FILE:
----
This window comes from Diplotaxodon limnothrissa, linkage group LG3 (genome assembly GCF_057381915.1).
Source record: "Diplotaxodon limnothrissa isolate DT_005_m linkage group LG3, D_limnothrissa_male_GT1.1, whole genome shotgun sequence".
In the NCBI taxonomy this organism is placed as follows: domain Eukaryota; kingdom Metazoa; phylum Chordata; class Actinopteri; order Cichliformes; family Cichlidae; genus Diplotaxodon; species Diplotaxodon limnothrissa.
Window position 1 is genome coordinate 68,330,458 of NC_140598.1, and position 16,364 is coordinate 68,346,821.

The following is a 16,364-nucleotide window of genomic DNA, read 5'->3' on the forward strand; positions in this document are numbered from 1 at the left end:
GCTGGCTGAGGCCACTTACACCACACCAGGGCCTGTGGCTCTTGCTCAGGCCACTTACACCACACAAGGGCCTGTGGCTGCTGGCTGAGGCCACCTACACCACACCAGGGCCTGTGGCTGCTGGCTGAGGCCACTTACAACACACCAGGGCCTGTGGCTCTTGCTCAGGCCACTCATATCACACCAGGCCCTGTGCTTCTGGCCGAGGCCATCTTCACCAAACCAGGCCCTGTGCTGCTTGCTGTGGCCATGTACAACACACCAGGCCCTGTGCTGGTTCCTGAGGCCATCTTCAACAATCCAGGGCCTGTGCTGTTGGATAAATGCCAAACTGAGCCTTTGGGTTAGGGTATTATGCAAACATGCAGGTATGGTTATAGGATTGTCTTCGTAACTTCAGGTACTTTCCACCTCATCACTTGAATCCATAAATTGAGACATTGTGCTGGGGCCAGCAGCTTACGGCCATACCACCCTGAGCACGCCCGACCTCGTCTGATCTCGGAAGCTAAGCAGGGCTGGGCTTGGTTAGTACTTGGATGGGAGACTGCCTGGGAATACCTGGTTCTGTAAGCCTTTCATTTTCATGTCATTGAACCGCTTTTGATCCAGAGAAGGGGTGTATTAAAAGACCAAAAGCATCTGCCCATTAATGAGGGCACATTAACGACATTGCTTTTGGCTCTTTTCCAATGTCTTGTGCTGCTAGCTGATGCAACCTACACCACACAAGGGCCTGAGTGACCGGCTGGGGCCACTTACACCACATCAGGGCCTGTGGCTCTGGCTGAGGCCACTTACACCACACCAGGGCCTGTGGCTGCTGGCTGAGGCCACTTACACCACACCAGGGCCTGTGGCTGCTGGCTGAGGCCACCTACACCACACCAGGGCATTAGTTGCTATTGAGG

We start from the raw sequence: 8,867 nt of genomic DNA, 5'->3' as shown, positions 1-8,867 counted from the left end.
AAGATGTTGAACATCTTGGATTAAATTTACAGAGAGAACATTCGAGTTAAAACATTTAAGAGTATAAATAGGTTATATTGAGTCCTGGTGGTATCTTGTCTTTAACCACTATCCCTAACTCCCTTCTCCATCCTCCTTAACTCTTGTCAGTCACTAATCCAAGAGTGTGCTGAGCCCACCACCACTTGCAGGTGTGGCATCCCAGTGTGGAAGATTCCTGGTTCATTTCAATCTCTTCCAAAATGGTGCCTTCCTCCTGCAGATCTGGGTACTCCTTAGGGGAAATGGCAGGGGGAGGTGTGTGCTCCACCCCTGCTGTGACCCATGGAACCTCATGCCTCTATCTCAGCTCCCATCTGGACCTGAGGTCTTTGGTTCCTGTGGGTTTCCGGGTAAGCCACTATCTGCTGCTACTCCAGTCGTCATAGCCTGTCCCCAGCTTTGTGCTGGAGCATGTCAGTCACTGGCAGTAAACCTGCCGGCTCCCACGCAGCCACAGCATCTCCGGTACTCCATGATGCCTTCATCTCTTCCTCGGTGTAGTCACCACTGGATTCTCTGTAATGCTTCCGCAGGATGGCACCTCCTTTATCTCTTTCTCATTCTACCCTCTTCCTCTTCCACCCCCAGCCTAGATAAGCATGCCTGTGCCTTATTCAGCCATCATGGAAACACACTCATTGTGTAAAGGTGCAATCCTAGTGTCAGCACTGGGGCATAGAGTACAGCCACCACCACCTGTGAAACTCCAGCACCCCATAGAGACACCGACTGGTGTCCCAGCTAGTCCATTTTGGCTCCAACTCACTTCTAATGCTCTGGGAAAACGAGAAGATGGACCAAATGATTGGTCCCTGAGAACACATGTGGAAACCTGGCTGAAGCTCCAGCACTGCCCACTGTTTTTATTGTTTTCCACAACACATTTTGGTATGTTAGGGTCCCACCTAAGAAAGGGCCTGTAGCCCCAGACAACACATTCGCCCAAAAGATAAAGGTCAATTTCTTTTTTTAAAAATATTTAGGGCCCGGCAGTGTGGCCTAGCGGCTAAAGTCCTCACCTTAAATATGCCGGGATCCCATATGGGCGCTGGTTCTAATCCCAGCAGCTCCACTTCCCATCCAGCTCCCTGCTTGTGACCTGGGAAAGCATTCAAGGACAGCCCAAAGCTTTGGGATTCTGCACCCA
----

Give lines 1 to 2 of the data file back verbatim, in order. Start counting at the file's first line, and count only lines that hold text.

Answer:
This window comes from Diplotaxodon limnothrissa, linkage group LG3 (genome assembly GCF_057381915.1).
Source record: "Diplotaxodon limnothrissa isolate DT_005_m linkage group LG3, D_limnothrissa_male_GT1.1, whole genome shotgun sequence".